Celebration of a trailblazer

A CENTURY ago, French aviator Maurice Guillaux put on a show in the skies above Albury.

It was one of several country town displays in his Bleriot XI aircraft that late autumn-early winter of 1914.

But while he is said to have entertained hundreds of thousands of people, there was a greater significance behind the shows.

These were all in preparation for a flight from Melbourne to Sydney that July which became Australia’s first-ever air mail service.

A packet of Lipton Tea and some OT lemon cordial were Australia’s first air freight.

Guillaux took off from the Flemington showgrounds in Melbourne on July 16 just after 9am, landing in paddocks at Seymour and Wangaratta before reaching Albury racecourse at 12.50pm.

His journey — taking two days, five hours and 43 minutes to complete — will be replicated from July 12 to 14, including the Albury stop.

Event co-ordinator Tom Lockley said Border aviator John Fowles would be at the controls of the Australian-designed and built Jabiru light aircraft for the re-enactment.

“It’s developing into a remarkable-sized effort,” he said of the flight.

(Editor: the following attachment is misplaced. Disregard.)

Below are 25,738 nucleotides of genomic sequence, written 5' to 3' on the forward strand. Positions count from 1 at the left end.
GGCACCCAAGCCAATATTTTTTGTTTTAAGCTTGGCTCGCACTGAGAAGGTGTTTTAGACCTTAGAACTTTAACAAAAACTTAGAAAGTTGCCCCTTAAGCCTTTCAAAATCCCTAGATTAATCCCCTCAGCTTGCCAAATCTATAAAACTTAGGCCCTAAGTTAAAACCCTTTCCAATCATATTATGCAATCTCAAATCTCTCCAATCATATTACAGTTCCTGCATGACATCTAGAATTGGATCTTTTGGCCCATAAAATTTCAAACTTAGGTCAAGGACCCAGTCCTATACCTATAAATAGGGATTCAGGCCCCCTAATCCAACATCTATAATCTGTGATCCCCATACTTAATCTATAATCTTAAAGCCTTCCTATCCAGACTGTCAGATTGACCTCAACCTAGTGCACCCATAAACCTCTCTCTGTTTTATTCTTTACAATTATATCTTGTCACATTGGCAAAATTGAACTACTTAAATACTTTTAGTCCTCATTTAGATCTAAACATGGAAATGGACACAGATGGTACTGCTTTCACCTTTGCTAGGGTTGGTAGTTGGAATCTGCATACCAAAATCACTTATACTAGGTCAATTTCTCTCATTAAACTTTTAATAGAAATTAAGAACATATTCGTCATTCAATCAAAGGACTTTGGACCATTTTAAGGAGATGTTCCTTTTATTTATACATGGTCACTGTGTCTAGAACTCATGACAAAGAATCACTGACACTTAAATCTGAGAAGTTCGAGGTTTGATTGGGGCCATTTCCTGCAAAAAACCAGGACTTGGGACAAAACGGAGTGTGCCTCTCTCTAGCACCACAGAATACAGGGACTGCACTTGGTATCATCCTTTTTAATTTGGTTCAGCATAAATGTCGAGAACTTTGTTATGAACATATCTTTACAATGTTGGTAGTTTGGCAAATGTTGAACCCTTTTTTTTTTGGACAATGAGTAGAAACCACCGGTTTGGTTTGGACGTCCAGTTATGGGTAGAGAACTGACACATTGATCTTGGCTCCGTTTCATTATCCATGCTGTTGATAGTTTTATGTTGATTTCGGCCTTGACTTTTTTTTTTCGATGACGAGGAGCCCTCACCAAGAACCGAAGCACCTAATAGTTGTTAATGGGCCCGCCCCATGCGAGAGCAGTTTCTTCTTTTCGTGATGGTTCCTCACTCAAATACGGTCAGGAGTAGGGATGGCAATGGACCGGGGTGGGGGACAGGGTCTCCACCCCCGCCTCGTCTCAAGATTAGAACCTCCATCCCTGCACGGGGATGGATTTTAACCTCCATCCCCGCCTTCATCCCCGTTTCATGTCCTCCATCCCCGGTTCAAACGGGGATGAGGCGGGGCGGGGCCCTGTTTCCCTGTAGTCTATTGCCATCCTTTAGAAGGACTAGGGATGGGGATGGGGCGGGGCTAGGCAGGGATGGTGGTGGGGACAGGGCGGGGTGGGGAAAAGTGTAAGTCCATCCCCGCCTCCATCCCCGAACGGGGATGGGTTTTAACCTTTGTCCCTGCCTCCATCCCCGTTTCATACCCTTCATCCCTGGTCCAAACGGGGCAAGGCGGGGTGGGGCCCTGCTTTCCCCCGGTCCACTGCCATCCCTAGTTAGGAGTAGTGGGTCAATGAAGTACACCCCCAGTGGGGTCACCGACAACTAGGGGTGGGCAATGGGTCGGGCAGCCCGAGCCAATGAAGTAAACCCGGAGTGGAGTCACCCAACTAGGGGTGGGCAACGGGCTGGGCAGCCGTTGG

“All grassroots aviators are greatly interested.”

Mr Lockley said a support aircraft would also take part in case Fr Fowles got shut in by bad weather.

“His aircraft is restricted by visual flight rules so we wanted something that got through no matter what the weather is,” he said.

Aviator Aminta Hennessy, who has 40 years’ experience as a pilot, will fly her Cessna 180 in tandem with the Jabiru.

“Aminta is absolutely legendary in the world of light aviation — she has flown solo across the Pacific Ocean at least 25 times,” Mr Lockley said.

“We’re delighted she’s come on board.”

Guillaux’s flight carried 1785 specially printed souvenir postcards, which Mr Lockley said today fetched prices of up to $450 each.

“John Fowles will carry postcards modelled on the original,” he said.

“There will be 1785 of those and we’re selling them for $30 each, which is financing the whole operation.”

The Albury landing on July 12 will be part of a gala day at the city’s airport, with a welcome guard of honour to be provided by RAAF cadets.

Mr Lockley said the Albury Aero Club was considering providing an escort for the Jabiru from Wangaratta.

There will be a display of aircraft at Albury Airport, with a special dinner at the Thurgoona Golf Club.

The plane will stay overnight in Albury, departing the next morning for Wagga on the way to Bankstown on July 14.

“The whole light aviation industry, the aero clubs, the antique aircraft clubs and museums such as the Australian Aviation Museum at Bankstown are supporting this,” he said.

To buy a souvenir postcard visit australiasfirstairmail.com.

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